Karl-Marx-Allee

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The Karl-Marx-Allee is a monumental socialist boulevard built by the GDR between 1952 and 1960 in Berlin Friedrichshain and Mitte. Today the boulevard is named after Karl Marx.

The boulevard was named Stalinallee between 1949 and 1961 (previously Große Frankfurter Straße), and was a flagship building project of East Germany's reconstruction programme after World War II. It was designed by the architects Hermann Henselmann, Hartmann, Hopp, Leucht, Paulick and Souradny to contain spacious and luxurious apartments for plain workers, as well as shops, restaurants, cafés, a tourist hotel and an enormous cinema (the International).

The avenue, which is 89m wide and nearly 2 km long, is lined with monumental eight-storey buildings designed in the so-called wedding-cake style, the socialist classicism of the Soviet Union. At each end are dual towers at Frankfurter Tor and Strausberger Platz designed by Hermann Henselmann. The buildings differ in the revetments of the facades which contain often equally, traditional Berlin motifs by Karl Friedrich Schinkel. Most of the buildings are covered by architectural ceramics.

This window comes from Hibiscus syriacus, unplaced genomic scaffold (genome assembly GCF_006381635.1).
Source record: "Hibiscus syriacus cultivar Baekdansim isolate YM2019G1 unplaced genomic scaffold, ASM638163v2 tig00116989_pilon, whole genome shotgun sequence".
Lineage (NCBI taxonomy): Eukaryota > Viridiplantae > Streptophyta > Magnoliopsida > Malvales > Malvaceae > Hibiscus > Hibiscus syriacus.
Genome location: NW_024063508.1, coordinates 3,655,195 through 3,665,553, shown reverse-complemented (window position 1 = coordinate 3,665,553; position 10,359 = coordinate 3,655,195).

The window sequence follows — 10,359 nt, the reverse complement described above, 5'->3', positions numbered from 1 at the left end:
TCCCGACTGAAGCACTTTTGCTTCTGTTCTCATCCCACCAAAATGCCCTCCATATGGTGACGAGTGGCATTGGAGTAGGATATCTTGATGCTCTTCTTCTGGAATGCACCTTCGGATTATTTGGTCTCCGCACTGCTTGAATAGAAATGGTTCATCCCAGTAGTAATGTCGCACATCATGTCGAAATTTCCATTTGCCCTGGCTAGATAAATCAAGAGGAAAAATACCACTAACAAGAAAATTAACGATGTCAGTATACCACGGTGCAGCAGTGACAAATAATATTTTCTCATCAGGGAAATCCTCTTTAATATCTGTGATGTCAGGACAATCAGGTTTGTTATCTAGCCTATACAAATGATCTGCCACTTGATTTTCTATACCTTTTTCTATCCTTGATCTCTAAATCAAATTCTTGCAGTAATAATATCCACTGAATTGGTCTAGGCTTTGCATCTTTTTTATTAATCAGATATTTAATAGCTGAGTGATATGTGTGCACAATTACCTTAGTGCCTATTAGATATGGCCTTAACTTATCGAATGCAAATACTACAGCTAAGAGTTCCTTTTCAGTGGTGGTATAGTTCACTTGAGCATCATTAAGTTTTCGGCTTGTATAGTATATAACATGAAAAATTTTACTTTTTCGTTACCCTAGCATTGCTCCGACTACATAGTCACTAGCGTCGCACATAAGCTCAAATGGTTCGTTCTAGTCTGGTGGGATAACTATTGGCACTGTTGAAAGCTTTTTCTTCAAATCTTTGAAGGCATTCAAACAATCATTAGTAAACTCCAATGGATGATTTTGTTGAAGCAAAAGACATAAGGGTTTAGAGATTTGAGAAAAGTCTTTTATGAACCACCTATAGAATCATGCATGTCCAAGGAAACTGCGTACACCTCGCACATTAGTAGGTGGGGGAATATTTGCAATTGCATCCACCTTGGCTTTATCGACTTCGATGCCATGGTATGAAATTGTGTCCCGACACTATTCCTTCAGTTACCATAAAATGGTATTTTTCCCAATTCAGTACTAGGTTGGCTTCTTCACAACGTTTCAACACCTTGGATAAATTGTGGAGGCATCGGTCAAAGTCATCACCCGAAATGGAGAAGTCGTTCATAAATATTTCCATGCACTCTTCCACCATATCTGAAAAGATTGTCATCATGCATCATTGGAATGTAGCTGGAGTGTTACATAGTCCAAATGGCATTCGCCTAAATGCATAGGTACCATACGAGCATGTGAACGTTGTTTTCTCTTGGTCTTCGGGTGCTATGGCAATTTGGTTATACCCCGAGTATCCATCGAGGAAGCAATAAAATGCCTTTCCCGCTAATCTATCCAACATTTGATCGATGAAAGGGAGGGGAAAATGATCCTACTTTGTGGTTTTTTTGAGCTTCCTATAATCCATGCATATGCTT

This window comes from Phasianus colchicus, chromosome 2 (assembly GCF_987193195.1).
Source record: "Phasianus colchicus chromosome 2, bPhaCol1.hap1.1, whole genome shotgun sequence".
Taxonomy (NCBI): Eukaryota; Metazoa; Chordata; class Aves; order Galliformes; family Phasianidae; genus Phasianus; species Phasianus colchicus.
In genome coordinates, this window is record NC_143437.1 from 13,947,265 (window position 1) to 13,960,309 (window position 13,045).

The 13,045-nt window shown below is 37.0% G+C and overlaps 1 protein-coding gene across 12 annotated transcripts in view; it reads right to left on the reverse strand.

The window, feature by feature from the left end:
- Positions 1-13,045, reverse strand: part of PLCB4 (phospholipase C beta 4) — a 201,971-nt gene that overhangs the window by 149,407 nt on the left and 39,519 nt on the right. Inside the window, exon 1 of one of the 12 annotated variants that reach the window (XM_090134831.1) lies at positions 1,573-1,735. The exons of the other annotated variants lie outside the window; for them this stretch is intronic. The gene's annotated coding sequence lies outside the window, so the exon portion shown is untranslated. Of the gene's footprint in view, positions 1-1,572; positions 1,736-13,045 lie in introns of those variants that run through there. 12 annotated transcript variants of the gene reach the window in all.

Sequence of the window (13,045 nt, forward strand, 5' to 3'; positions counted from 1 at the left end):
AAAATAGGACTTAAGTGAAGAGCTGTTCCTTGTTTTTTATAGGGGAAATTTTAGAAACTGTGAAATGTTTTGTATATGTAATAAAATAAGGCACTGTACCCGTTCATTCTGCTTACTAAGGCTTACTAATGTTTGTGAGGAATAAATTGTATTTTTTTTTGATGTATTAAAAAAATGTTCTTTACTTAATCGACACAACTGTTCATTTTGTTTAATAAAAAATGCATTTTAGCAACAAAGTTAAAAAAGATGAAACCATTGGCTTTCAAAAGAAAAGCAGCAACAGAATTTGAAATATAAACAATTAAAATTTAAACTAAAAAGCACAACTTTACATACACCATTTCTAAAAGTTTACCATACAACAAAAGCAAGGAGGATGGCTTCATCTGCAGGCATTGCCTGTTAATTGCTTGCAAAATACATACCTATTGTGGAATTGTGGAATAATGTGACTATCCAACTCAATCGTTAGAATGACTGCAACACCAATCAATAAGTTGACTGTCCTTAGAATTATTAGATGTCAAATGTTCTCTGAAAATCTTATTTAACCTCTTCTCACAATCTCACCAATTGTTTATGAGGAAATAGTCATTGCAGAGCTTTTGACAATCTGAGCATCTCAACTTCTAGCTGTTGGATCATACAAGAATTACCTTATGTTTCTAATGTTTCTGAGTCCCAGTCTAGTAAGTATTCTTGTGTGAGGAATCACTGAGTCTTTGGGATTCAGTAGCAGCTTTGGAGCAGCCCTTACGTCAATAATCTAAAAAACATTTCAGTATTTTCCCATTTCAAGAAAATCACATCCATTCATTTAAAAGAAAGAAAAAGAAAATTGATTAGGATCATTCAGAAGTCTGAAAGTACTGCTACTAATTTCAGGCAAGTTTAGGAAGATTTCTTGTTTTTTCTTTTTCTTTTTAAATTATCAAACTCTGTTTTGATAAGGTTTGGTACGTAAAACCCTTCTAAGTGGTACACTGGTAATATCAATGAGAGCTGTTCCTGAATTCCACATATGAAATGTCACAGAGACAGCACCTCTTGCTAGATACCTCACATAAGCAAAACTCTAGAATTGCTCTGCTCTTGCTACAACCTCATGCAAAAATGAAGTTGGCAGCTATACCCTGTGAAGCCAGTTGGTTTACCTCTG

On June 17, 1953 the Stalinallee became the focus of a worker uprising which endangered the young state's existence. Builders and construction workers demonstrated against the communist government, leading to a national uprising. The rebellion was quashed with Soviet tanks and troops, resulting in the loss of at least 125 lives.

Later the street was used for East...
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